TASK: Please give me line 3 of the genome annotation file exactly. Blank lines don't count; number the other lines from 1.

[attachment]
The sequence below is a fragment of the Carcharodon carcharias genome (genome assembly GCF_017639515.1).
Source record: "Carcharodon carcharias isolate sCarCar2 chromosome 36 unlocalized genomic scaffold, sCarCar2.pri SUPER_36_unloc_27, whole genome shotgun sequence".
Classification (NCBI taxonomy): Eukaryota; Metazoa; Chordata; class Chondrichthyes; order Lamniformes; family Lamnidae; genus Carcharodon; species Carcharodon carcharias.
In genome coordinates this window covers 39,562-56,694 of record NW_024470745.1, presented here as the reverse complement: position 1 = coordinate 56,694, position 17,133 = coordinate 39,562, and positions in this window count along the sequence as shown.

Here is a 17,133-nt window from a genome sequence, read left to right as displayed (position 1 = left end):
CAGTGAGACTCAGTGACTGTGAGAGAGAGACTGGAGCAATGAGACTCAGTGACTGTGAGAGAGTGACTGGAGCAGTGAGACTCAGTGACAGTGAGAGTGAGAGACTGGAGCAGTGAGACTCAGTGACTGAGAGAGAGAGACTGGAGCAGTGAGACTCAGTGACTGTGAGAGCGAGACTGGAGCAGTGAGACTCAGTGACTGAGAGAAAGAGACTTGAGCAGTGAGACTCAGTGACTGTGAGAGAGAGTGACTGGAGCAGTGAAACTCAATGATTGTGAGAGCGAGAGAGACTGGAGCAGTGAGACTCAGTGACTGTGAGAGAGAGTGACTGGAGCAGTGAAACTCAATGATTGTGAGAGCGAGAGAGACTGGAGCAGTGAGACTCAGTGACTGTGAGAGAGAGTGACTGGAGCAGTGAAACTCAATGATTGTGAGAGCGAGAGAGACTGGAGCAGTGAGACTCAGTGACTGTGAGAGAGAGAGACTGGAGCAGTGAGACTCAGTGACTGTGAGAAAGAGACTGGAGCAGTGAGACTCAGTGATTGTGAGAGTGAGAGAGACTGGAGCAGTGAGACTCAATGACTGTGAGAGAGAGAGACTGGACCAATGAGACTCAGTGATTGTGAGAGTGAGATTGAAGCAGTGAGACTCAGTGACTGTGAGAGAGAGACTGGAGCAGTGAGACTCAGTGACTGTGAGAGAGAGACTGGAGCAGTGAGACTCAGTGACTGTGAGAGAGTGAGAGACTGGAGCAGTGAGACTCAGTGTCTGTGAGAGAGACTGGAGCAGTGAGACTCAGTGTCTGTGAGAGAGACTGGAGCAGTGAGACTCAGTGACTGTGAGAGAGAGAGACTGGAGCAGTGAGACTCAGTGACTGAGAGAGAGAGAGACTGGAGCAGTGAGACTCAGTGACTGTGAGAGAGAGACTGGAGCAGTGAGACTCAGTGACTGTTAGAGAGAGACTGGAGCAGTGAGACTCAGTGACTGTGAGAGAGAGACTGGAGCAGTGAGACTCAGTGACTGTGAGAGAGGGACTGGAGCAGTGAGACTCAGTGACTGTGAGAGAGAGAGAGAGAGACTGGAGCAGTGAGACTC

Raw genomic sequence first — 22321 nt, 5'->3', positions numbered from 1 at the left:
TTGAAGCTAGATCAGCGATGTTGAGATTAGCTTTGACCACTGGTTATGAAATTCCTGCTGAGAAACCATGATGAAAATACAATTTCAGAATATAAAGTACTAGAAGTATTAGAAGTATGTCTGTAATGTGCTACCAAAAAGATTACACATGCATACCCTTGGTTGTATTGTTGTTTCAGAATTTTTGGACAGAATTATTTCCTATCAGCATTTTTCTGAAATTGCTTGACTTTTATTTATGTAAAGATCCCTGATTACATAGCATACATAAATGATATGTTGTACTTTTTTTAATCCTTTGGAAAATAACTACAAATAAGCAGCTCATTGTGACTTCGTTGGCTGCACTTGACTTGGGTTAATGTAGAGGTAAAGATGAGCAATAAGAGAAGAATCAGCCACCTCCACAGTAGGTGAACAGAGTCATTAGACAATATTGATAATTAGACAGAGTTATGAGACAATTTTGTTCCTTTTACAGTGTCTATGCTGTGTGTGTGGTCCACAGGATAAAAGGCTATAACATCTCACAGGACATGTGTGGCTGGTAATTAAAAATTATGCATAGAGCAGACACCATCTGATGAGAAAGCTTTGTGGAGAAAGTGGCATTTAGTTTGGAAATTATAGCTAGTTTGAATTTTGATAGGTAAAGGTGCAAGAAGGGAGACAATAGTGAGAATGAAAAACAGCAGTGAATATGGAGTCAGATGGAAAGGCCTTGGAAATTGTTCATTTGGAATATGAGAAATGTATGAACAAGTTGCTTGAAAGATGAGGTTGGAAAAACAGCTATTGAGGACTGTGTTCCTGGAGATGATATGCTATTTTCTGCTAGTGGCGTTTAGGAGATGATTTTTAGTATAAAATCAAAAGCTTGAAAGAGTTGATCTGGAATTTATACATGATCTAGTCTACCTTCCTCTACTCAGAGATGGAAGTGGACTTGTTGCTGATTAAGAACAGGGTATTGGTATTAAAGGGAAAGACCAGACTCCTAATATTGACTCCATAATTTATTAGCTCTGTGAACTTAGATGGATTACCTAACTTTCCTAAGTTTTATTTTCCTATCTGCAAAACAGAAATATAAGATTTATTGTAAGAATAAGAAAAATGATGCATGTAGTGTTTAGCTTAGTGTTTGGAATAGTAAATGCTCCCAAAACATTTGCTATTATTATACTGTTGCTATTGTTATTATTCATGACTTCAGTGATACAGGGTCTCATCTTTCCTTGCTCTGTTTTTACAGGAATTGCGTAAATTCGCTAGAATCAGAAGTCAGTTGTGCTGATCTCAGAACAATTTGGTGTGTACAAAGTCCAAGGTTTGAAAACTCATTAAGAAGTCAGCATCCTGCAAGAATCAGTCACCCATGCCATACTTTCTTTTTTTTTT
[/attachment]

Classification (NCBI taxonomy): Eukaryota; Metazoa; Chordata; class Chondrichthyes; order Lamniformes; family Lamnidae; genus Carcharodon; species Carcharodon carcharias.